humility, it may also serve to admonish us of the Christian duty of forbearance.
And he, who can look with an eye of exclusive censure on such scenes, must have
forgotten, how many bright examples they have afforded of the liveliest virtue,
the most persuasive fidelity, and the most exalted piety.
§ 54. Among others, who suffered
persecutions from the haughty zeal of Elizabeth, was a small sect, called from
the name of their leader, Brownists, to whom we owe the foundation of the now
wide spread sect of Congregationalists or Independents. After sufferings of an
aggravated nature, they were compelled to take refuge in Holland under the care
of their pastor, Mr. John Robinson, a man distinguished for his piety, his
benevolence, and his intrepid spirit. 6
After remaining there some years, they concluded to emigrate to America in the
hope, that they might thus perpetuate their religious discipline, and preserve
the purity of an apostolical church. 7
In conjunction with other friends in England they embarked on the voyage with a
design of settlement on Hudson's river in New-York. But against their intention
they were compelled to land on the shores of Cape Cod in the depth of winter,
and the place of their landing, was called Plymouth, which has since become so
celebrated as the first permanent settlement in New-England. 8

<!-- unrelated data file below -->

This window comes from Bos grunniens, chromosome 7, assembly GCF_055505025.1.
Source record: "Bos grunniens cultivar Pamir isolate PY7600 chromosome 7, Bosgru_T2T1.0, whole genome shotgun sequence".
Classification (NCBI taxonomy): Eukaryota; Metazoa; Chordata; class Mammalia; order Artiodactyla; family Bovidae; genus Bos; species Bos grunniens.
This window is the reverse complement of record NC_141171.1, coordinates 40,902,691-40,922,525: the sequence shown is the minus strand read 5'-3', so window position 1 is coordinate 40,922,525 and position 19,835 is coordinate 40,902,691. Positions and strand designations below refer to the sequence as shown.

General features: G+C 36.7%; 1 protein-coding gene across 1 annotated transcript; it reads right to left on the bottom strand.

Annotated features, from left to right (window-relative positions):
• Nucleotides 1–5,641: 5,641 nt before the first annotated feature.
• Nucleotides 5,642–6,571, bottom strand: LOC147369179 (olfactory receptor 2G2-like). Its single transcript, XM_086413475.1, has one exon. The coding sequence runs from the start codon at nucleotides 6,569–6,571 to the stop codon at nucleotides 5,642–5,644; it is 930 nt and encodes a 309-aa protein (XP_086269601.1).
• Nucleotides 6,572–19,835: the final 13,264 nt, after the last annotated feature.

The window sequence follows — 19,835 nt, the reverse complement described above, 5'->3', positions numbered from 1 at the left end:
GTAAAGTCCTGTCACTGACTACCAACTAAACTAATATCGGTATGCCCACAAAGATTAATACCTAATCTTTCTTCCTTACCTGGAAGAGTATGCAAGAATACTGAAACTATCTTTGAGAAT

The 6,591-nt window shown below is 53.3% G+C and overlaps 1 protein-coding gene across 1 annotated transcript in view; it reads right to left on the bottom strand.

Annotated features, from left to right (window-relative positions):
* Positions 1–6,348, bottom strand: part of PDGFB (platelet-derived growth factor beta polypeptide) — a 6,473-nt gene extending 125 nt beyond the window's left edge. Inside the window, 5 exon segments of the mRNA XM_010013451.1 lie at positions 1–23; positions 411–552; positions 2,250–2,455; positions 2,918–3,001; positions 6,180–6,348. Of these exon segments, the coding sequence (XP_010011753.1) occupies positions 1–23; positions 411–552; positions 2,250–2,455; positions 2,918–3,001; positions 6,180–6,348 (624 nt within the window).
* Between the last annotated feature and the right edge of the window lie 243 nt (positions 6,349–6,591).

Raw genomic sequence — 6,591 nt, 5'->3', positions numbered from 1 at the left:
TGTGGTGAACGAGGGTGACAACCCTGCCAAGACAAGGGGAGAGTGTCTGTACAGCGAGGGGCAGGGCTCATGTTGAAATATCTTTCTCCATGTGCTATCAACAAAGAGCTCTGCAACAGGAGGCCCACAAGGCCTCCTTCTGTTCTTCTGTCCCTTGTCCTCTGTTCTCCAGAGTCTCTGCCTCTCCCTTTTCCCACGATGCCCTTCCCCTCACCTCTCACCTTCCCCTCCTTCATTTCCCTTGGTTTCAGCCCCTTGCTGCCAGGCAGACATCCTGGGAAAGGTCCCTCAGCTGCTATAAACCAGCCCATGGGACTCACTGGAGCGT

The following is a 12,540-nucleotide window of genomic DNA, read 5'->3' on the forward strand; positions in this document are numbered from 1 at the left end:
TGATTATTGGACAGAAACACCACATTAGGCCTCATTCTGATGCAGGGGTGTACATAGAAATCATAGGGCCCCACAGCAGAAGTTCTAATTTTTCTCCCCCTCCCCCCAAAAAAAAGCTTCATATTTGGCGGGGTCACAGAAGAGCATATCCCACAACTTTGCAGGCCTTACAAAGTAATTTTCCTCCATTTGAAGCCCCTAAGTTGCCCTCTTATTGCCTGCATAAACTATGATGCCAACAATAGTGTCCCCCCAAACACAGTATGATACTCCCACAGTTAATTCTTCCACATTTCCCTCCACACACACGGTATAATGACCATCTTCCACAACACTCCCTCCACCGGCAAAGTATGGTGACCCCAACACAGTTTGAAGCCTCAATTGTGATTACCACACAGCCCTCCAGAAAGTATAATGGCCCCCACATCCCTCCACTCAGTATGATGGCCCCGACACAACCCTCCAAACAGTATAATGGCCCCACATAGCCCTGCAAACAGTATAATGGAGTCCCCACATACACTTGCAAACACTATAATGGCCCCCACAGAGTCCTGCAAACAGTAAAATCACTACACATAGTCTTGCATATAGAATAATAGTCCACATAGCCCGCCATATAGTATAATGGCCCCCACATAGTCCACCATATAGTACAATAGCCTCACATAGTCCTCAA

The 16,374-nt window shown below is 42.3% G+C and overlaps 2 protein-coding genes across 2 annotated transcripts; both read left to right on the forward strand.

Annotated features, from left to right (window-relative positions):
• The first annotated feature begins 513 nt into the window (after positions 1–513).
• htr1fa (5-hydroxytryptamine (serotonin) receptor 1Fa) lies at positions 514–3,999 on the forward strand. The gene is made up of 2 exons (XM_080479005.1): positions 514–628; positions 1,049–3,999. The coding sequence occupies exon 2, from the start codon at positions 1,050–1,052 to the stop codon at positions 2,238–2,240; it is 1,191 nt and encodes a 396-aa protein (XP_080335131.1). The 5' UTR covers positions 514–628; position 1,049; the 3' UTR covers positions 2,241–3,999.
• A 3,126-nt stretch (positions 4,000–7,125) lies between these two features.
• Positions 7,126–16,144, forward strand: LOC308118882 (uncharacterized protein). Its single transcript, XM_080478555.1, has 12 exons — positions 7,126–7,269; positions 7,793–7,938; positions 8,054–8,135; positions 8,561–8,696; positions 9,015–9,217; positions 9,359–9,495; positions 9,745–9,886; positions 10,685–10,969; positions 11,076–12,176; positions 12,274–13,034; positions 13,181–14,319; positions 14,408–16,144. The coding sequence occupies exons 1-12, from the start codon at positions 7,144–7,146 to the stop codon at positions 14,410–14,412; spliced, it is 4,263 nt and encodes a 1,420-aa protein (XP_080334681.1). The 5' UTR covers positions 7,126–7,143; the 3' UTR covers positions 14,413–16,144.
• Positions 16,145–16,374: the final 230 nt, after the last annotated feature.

Not having contemplated any plantation at this place, they had not taken the
precaution to obtain any charter from the Plymouth Company. The original plan of
their colony, however, is still preserved; 9
and it was founded upon the basis of a community of property, at least for a
given space of time, a scheme, as the event showed, utterly incompatible with
the existence of any large and flourishing colony. Before their landing they
drew up and signed a voluntary compact of government, forming, if not the first,
at least the best authenticated case of an original social contract for the
establishment of a nation, which is to be found in the annals of the world.
Philosophers and jurists have perpetually resorted to the theory of such a
compact, by which to measure the rights and duties of governments and subjects;
but for the most part it has been treated as an effort of imagination,
unsustained by the history or practice of nations, and furnishing little of
solid instruction for the actual concerns of life. It was little dreamed of,
that America should furnish an example of it in primitive and almost patriarchal
§ 55. On the 11th of November, 1620, these
humble but fearless adventurers, before their landing, drew up and signed an
original compact, in which, after acknowledging themselves subjects of the crown
of England, they proceed to declare: "Having undertaken for the glory of
God and the advancement of the Christian faith and the honor of our king and
country, a voyage to plant the first colony in the northern parts of Virginia,
we do by these presents solemnly and mutually, in the presence of God and of one
another, covenant and combine ourselves together into a civil body politic, far
our better ordering and preservation and furtherance of the ends aforesaid. And
by virtue hereof do enact, constitute, and frame such just and equal laws,
ordinances, acts, constitutions, and officers from time to time as shall be
thought most meet and convenient for the general good of the colony; unto which
we promise all due submission and obedience." This is the whole of the
compact, and it was signed by forty-one persons. 10